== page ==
Despite the Center for Disease Control’s (CDC) current nationwide ban on evictions through the end of December, expiring eviction bans at the state level over the course of the coronavirus pandemic have led to hundreds of thousands of additional COVID-19 cases, according to new research reported by CNBC on Friday.

The study — a collaborative effort by researchers from the University of California, Los Angeles; University of California, San Francisco; Johns Hopkins University; Boston University; and Wake Forest University School of Law — found that some 433,700 COVID-19 cases and 10,700 deaths were caused by expiring state bans and allowing evictions to be carried out between March and September.

In order to determine the correlation between continuing evictions in a state and its coronavirus cases, the study’s researchers took into account stay-at-home orders, mask orders, school closures, testing rates and other factors. However, it should be noted that the study took place prior to a nationwide surge in COVID-19 cases that began around the beginning of November, suggesting that these numbers may now be even higher.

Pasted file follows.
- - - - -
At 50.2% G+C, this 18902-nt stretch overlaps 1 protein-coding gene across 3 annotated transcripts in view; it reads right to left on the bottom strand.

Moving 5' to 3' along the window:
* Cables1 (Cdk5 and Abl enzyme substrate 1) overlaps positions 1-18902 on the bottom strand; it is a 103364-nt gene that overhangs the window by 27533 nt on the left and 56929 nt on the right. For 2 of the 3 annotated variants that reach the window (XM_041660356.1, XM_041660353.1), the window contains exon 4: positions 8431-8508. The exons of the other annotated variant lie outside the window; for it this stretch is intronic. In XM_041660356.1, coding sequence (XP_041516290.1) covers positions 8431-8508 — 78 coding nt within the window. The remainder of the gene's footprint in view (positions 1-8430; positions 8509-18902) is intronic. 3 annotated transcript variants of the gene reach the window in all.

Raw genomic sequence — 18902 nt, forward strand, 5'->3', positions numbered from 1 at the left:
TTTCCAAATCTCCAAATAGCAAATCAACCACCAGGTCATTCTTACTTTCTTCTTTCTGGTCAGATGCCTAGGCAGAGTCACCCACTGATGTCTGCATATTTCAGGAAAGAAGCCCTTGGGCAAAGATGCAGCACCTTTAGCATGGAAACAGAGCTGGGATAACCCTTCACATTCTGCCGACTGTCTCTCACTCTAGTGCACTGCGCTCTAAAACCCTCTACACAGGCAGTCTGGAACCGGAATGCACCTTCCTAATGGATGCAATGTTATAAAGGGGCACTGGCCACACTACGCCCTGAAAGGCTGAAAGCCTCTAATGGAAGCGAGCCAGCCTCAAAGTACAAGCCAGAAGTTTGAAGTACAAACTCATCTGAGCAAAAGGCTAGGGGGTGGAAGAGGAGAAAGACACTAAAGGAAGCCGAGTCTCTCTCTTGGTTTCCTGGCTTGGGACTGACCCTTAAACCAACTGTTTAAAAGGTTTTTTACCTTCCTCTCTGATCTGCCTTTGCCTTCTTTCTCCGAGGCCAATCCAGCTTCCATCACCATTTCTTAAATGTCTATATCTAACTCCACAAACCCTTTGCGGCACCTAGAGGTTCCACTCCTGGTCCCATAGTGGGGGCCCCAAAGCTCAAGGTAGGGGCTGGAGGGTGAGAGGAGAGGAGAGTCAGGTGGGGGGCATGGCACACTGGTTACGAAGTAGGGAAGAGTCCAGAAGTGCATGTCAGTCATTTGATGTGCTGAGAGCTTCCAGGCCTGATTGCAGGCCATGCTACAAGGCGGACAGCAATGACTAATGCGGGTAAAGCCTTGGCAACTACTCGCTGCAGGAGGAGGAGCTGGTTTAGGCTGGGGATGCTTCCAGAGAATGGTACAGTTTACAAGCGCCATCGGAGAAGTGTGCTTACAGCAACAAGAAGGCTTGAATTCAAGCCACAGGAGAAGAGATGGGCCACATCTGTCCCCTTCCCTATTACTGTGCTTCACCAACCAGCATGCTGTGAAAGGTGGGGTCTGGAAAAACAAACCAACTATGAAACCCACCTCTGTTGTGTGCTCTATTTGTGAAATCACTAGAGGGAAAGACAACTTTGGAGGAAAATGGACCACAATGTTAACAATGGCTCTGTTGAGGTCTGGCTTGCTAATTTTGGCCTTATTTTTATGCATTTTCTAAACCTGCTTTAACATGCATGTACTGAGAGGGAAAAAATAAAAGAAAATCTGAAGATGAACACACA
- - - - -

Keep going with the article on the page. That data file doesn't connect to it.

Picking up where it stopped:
“When people are evicted, they often move in with friends and family, and that increases your number of contacts,” Kathryn Leifheit, a postdoctoral fellow at the UCLA Fielding School of Public Health and one of the study’s authors, told CNBC. “If people have to enter a homeless shelter, these are indoor places that can be quite crowded.”

To date, over 13.4 million Americans have contracted COVID-19 and over 266,700 have died from the virus. If the CDC’s ban isn’t extended beyond the end of 2020, many wonder how it may negatively impact COVID-19 positivity rates further.

Statewide eviction bans have varied widely from state to state, with some moratoria only lasting about two to three months, while others continue to be in effect since early on in the pandemic. However, despite legal protections in place for renters, the enforcement of evictions bans has not been uniform, and can largely depend on what judge is given the case, and how landlords respond to tenant declarations of hardship.

One single mother living in North Carolina, for instance, recently attempted to submit a CDC declaration form to her landlord stating financial hardship as a result of the pandemic, only to have management refuse to accept the form. In early November, sheriff’s deputies evicted her from her home.

Email Lillian Dickerson

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